AUSA CONFERENCE: Two recently departed commanders of coalition forces in Iraq and Syria say that the biggest takeaways from the fight are how badly the coalition was outplayed in the global battle to control the narrative. The Russians also jammed US communications in the warzone itself — and all these complex threats are emblematic of future wars to come.
“The Russians are really good at this, better than us,” said the UK’s Maj. Gen. Felix Gedney, who just wrapped up a year as deputy commander of Operation Inherent Resolve. “We saw a very clever, assiduous information campaign aimed at discrediting the campaign of the coalition. And I would argue, in many of our nation’s capitals, we didn’t realize we were being played.”
The coalition military command based in Baghdad would pump out press releases touting land recaptured from ISIS and issue statements refuting reports of civilian casualties resulting from coalition bombing missions, Russia coordinated entire campaigns to produce feel-good photo ops of its soldiers delivering food to civilians.
That information campaign was met on the other side by years of slickly-produced videos pumped out by ISIS showing beheadings, issuing warnings, and footage of fighters capturing US-made equipment abandoned by Iraqi troops.
“In the information domain, our freedom to operate is often constrained, rightly, by higher-level strategic issues,” Gedney added. Those strategic and political issues — the Iraqis were understandably sensitive to anything that suggested Baghdad wasn’t in control of its own security — combined to leave “a gaping vacuum in terms of the narrative that made it easy for our adversaries to fill it with theirs.”
Lt. Gen. Paul Funk, who handed off control of US and coalition forces in Iraq and Syria in September, added that the Russian mastery of information extends to the electromagnetic spectrum, where their electronic warfare (EW) units repeatedly disrupted US communications.
“In Syria, you have multi-domain warfare where you’re getting an information warfare effect and an EW effect” every day, he said. Adversaries like Russia “want to take us on in the edges, in the information space, or in EW,” he added. He confirmed reports that US forces operating in Iraq and Syria have to fight through degraded communications on a daily basis, both due to hostile jamming and the physical distance between small units in the field.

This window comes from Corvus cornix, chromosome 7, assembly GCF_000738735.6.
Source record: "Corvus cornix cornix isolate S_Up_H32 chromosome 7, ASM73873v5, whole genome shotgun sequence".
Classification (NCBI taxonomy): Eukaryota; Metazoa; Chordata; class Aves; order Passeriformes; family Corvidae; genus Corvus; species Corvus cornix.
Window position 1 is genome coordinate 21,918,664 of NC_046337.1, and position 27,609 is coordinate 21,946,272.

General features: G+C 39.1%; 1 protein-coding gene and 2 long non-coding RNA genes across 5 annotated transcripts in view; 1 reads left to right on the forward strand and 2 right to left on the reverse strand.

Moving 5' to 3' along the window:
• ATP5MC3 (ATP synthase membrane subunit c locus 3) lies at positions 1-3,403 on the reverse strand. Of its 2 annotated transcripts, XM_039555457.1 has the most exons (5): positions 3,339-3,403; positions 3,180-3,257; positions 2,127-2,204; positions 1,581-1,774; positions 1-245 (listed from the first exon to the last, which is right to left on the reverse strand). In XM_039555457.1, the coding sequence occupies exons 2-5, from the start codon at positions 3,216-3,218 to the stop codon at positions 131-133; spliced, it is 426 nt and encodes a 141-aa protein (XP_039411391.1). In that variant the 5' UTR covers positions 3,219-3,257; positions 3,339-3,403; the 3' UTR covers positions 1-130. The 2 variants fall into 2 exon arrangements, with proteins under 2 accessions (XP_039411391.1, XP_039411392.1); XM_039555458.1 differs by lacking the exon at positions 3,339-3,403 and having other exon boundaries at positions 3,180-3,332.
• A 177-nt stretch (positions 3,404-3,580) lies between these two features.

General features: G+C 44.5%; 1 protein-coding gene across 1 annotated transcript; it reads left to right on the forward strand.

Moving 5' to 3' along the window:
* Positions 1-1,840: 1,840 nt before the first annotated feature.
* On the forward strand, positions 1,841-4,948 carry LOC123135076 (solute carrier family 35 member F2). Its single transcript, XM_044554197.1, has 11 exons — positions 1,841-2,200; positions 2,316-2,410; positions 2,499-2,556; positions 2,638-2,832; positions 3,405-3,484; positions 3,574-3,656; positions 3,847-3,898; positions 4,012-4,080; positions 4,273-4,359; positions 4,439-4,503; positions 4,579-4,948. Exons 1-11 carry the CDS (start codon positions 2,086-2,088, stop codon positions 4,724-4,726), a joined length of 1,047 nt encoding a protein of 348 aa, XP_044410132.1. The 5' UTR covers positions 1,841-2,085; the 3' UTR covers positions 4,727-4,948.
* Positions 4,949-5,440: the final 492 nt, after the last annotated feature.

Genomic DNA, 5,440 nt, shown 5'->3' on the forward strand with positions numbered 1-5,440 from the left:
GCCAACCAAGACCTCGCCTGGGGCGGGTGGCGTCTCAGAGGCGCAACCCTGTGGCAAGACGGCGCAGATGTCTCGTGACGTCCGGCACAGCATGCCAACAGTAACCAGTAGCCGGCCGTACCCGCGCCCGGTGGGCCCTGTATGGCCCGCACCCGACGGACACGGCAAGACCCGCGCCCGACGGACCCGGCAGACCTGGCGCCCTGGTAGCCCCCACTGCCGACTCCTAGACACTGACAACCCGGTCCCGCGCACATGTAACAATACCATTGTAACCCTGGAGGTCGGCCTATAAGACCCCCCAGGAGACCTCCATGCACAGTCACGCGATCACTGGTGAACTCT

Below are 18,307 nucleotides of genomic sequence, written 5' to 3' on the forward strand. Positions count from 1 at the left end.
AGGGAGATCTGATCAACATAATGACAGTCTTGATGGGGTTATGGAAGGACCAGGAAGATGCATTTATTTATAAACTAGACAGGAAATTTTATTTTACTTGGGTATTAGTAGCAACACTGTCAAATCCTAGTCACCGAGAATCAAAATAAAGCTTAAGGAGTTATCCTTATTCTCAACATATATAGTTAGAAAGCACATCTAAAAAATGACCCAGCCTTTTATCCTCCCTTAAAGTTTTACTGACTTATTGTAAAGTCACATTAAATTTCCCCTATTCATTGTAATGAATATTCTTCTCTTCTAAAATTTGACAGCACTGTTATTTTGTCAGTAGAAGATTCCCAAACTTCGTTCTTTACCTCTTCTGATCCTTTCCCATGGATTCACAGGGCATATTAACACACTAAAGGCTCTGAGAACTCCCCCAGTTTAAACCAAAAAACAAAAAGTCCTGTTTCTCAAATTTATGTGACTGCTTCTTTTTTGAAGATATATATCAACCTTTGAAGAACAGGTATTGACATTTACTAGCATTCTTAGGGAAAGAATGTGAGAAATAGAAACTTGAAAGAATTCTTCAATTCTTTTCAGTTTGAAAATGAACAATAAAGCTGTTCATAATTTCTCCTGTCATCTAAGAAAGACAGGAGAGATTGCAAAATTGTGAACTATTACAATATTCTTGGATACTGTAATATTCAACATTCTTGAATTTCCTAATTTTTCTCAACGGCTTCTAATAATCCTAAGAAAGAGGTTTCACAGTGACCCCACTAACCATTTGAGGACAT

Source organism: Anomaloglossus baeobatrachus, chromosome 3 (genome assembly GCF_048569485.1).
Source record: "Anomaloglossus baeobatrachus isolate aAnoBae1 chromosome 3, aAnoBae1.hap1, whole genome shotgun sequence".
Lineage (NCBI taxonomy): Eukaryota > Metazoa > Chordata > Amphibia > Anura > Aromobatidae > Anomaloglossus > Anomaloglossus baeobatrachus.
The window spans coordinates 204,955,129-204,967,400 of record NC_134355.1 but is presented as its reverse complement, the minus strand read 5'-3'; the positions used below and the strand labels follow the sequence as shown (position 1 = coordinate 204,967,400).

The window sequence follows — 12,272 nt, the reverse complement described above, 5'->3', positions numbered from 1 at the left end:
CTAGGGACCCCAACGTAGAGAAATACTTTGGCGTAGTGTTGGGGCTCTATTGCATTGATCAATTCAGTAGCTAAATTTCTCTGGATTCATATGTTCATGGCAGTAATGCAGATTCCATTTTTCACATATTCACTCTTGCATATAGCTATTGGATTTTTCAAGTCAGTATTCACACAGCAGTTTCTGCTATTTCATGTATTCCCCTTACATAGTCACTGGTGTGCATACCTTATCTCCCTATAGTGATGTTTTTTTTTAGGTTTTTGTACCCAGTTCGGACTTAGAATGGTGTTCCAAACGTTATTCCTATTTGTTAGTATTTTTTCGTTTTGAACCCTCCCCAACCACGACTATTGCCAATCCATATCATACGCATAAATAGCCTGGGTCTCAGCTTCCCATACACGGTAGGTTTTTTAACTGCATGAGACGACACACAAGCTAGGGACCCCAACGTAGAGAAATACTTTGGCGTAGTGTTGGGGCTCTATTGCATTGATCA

Funk, now commander of the Army’s III Corps, said that in those fights, “most of that is not kinetic, most of it is on the outside, on the edges, but it’s a constant churn.”
One former officer who was involved in the OIR mission told me that US pilots were “painted” by Syrian radar on a daily basis. They often had to contend not only with electromagnetic jamming but the constant physical presence of Russian and Syrian aircraft operating close by.
There were many times when the Syrian air defenses would launch a missile close by, but US pilots were rarely certain if they were the intended targets, the officer said.
The congested airspace pilots are still working through over Syria — with coalition manned and unmanned aircraft, to Syrian warplanes, Iranian drones, and Russian bombers, jets, and drones — is a sign of things to come in future wars, Gedney warned.
“We will never deploy again to a theater of operations where we are not under threat from unmanned aerial systems. Both those high-end systems of our near-peer competitors, and lower, off-the-shelf, botched-together systems that are developed by asymmetric enemies. And we need to get used to that.”
In addition to the Russian-made, Syrian-operated air defenses, more sophisticated Russian electronic warfare capabilities have hit US aircraft operating over Syria.
In April, the head of US Special Operations Command, Gen. Raymond Thomas, called Syria “the most aggressive EW environment on the planet from our adversaries. They are testing us every day, knocking our communications down, disabling our EC-130s, etcetera.”
Just this month, Russia delivered three battalion sets of its S-300 air defense systems to Syria in response to the mistaken shootdown of a Russian surveillance plane by an older Syrian air defense system.